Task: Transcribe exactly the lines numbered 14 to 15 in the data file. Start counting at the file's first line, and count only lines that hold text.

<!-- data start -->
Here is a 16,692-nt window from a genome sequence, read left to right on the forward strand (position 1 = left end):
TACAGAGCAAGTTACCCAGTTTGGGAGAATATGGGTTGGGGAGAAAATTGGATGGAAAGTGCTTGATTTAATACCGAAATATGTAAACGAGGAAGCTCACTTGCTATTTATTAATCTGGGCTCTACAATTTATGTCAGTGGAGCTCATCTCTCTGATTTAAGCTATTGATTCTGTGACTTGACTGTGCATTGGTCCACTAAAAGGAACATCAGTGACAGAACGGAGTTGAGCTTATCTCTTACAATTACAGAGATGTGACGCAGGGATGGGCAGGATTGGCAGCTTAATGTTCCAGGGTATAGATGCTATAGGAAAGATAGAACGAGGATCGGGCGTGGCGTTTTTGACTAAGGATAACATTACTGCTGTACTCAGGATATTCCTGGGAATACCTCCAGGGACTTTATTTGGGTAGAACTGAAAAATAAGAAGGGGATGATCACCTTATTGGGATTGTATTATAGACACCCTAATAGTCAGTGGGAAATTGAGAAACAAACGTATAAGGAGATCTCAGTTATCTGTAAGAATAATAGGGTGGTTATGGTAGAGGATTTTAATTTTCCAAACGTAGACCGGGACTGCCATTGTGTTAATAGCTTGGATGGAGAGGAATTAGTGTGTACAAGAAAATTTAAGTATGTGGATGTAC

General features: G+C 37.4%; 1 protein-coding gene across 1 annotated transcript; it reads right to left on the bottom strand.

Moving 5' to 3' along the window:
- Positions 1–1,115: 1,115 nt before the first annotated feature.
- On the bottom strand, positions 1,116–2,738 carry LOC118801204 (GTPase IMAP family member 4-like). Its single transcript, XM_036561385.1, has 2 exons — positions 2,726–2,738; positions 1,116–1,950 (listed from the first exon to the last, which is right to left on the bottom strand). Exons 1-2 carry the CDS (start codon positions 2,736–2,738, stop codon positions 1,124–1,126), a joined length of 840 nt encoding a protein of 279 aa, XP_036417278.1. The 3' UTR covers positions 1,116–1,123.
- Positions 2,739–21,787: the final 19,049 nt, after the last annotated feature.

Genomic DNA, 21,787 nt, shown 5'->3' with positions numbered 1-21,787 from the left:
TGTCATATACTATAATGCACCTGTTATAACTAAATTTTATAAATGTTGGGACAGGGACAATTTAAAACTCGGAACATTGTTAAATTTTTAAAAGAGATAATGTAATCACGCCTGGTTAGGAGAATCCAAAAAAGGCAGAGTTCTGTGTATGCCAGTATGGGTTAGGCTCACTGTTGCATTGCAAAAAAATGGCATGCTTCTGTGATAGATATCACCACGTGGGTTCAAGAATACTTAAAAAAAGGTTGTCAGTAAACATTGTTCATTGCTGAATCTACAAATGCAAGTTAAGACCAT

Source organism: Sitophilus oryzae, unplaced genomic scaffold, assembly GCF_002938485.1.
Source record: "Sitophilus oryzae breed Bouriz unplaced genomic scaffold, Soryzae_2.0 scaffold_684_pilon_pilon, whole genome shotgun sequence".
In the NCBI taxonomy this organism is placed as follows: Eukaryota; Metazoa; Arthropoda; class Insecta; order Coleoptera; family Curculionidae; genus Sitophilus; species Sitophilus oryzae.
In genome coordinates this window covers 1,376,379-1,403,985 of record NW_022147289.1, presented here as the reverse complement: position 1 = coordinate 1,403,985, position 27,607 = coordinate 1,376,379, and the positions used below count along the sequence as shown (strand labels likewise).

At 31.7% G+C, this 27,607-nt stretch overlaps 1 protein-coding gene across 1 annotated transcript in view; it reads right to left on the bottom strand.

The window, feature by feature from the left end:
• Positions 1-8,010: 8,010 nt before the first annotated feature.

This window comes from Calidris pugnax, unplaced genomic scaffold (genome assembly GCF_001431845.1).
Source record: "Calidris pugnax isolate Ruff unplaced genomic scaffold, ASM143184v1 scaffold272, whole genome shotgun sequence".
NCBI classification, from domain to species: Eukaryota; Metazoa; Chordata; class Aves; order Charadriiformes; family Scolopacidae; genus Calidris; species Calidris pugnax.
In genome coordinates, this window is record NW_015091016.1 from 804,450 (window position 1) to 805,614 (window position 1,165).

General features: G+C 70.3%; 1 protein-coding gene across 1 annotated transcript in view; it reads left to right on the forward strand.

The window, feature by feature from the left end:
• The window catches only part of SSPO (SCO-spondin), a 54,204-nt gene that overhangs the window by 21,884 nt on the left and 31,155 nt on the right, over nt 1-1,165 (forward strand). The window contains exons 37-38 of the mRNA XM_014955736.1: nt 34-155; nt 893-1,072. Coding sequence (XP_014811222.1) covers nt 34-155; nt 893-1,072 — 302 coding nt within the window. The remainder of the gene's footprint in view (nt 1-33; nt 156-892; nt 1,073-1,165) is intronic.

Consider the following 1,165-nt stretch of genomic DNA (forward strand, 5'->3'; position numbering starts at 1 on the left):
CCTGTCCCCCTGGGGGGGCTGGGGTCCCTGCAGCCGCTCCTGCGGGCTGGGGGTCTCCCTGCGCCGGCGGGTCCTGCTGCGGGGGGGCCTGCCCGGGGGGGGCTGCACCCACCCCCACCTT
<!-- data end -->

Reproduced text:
At 31.7% G+C, this 27,607-nt stretch overlaps 1 protein-coding gene across 1 annotated transcript in view; it reads right to left on the bottom strand.

The window, feature by feature from the left end: